A photo emerged on Monday night that showed Stacey Abrams, Georgia's Democratic candidate for governor, burning the state's flag during a protest at Georgia's Capitol in 1992 while she was a freshman at Spelman College in Atlanta.
"Ms. Abrams’s role in the protest, which took place around the end of her freshman year at Spelman College in Atlanta, has begun to emerge on social media on the eve of her first debate Tuesday with her Republican opponent, Secretary of State Brian Kemp," The New York Times reported. "Mr. Kemp and his allies have sought to portray her as 'too extreme for Georgia.'"
The photo of Abrams burning Georgia's state flag "appeared in an article in the Atlanta Journal-Constitution in June 1992" and showed Abrams "standing with students burning the Georgia state flag at the state Capitol."
Abrams' campaign released a statement on Monday addressing her flag burning, noting that Georgia's flag at the time partially incorporated the Confederate battle flag.
"During Stacey Abrams’ college years, Georgia was at a crossroads, struggling with how to overcome racially divisive issues, including symbols of the Confederacy, the sharpest of which was the inclusion of the Confederate emblem in the Georgia state flag," Abrams' statement said, according to The Times. "This conversation was sweeping across Georgia as numerous organizations, prominent leaders, and students engaged in the ultimately successful effort to change the flag."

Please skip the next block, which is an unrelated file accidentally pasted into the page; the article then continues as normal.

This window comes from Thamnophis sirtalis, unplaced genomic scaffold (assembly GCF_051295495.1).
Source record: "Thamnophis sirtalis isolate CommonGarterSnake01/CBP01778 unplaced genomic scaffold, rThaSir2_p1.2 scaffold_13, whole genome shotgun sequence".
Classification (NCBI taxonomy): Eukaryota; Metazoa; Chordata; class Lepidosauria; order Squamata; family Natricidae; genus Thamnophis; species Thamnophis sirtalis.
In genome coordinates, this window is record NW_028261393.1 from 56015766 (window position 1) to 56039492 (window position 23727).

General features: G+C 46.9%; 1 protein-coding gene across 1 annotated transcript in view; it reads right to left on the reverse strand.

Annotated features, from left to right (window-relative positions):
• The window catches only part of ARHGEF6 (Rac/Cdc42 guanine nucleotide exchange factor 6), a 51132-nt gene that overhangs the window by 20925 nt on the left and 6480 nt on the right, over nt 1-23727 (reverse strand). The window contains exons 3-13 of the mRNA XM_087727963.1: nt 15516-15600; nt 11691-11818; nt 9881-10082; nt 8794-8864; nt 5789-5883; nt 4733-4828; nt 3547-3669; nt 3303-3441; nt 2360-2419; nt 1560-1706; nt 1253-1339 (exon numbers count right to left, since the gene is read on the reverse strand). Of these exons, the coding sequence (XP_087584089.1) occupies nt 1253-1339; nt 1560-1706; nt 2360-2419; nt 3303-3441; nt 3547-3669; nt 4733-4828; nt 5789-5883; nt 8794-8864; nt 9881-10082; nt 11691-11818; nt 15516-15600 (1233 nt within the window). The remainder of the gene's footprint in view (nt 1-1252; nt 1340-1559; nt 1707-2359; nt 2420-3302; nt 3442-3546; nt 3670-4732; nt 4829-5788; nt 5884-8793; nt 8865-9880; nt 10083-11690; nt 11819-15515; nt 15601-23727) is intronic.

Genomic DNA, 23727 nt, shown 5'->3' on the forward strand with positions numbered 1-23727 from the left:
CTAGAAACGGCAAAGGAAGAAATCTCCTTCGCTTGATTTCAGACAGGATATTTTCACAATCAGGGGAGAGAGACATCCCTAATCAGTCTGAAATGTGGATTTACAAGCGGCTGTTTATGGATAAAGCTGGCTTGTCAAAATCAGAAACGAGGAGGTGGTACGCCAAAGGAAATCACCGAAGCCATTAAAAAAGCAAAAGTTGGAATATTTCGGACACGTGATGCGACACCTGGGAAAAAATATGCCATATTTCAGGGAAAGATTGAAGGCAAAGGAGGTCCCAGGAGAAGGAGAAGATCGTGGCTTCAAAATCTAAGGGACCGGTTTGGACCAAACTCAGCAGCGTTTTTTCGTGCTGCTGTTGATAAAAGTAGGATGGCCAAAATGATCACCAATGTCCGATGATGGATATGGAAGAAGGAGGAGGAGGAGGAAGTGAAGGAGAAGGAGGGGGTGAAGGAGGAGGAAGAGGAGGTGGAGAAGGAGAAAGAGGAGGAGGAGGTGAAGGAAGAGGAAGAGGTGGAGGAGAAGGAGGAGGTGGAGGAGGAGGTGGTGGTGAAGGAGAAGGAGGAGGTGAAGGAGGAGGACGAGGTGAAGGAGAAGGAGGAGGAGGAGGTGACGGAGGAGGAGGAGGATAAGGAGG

"Abrams’ time in public service as deputy city attorney and as a state legislative leader have all been focused on bringing people together to solve problems," the statement concluded.
The Times added that the state's flag was "changed in 2001 in such a way that the battle flag’s size was minimized" and that "the battle flag was completely removed from the design with a second change in 2003."
"The change to the flag is believed to have cost Georgia’s last Democratic governor, Roy Barnes, his re-election bid in 2002, as he faced criticism from a vocal group of 'flaggers' who argued that the symbol was not about racism, but the valor and sacrifice of the South’s Civil War troops," The Times concluded.
Abrams has stirred controversy recently after she said last week that illegal aliens were going to be a part of the Democrat's blue wave in November.
"The thing of it is, the blue wave is African American. It is white. It is Latino. It is Asian-Pacific Islander," Abrams said. "It is made up of those who've been told that they are not worthy of being here. It is comprised of those who are documented and undocumented."
Abrams previously defended taking out-of-state campaign donations by arguing that Georgia is a "national state."
The Washington Free Beacon also noted that Abrams came under fire recently "over a decision to loan her campaign $50,000 while owing over $54,000 to the Internal Revenue Service (IRS)."